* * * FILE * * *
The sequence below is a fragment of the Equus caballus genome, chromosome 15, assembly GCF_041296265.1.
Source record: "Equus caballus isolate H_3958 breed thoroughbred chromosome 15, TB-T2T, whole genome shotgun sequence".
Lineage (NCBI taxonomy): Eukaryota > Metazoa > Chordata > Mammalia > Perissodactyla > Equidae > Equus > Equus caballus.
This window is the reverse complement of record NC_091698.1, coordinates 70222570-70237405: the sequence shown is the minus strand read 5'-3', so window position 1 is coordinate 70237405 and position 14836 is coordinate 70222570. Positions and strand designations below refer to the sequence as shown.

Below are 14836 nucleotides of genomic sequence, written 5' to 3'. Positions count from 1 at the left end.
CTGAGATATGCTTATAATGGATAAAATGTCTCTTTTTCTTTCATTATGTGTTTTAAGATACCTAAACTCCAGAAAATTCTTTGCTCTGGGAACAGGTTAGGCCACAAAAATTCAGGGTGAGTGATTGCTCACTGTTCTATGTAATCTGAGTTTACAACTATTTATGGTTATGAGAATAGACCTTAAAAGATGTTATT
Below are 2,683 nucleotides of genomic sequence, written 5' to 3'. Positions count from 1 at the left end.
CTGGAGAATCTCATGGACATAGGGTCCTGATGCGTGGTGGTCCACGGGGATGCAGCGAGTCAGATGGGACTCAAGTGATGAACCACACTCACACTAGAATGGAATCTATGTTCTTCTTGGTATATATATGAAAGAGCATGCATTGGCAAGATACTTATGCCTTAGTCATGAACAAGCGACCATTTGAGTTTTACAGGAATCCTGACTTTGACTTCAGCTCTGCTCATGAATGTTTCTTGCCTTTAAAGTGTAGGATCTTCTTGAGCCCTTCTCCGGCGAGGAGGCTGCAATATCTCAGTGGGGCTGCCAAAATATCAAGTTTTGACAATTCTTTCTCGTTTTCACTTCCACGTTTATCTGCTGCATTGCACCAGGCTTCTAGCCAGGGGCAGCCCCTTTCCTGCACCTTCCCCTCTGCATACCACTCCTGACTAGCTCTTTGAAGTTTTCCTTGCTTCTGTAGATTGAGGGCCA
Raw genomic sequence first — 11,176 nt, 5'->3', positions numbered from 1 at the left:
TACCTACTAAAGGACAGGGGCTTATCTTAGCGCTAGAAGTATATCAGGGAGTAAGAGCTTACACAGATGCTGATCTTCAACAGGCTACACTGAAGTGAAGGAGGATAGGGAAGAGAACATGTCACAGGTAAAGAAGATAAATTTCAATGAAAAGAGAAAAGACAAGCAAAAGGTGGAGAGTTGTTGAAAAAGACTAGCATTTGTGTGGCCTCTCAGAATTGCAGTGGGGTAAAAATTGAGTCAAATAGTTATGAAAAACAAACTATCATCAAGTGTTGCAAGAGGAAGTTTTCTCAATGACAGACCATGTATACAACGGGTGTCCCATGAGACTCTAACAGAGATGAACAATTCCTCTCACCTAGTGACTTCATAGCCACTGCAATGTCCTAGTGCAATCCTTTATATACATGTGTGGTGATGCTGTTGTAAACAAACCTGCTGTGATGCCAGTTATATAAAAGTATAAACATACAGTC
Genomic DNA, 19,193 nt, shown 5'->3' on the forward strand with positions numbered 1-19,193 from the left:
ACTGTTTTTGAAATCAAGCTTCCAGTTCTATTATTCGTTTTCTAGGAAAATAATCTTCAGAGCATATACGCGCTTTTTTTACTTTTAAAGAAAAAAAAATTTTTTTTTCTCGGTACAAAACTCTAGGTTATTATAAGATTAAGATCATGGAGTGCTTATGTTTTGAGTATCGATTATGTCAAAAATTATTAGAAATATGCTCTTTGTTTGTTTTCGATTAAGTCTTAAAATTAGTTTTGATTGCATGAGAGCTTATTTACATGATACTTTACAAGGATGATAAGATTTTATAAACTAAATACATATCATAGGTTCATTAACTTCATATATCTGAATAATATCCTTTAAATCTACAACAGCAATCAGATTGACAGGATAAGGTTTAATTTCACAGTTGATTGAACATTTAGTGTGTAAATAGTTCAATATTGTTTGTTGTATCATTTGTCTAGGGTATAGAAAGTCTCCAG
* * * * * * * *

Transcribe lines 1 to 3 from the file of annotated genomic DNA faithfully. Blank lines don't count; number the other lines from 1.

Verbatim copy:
The sequence below is a fragment of the Equus caballus genome, chromosome 15, assembly GCF_041296265.1.
Source record: "Equus caballus isolate H_3958 breed thoroughbred chromosome 15, TB-T2T, whole genome shotgun sequence".
Lineage (NCBI taxonomy): Eukaryota > Metazoa > Chordata > Mammalia > Perissodactyla > Equidae > Equus > Equus caballus.